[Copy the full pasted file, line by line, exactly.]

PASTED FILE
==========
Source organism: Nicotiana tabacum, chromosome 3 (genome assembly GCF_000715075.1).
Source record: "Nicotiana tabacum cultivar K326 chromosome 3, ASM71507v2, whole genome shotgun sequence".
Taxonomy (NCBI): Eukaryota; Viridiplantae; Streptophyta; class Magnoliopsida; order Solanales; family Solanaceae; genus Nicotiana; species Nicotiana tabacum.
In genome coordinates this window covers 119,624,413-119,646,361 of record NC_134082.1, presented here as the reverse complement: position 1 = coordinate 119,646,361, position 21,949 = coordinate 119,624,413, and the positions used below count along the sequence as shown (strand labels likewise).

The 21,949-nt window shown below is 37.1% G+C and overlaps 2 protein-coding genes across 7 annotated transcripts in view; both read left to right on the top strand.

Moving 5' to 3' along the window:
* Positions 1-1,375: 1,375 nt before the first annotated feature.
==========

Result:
Source organism: Nicotiana tabacum, chromosome 3 (genome assembly GCF_000715075.1).
Source record: "Nicotiana tabacum cultivar K326 chromosome 3, ASM71507v2, whole genome shotgun sequence".
Taxonomy (NCBI): Eukaryota; Viridiplantae; Streptophyta; class Magnoliopsida; order Solanales; family Solanaceae; genus Nicotiana; species Nicotiana tabacum.
In genome coordinates this window covers 119,624,413-119,646,361 of record NC_134082.1, presented here as the reverse complement: position 1 = coordinate 119,646,361, position 21,949 = coordinate 119,624,413, and the positions used below count along the sequence as shown (strand labels likewise).

The 21,949-nt window shown below is 37.1% G+C and overlaps 2 protein-coding genes across 7 annotated transcripts in view; both read left to right on the top strand.

Moving 5' to 3' along the window:
* Positions 1-1,375: 1,375 nt before the first annotated feature.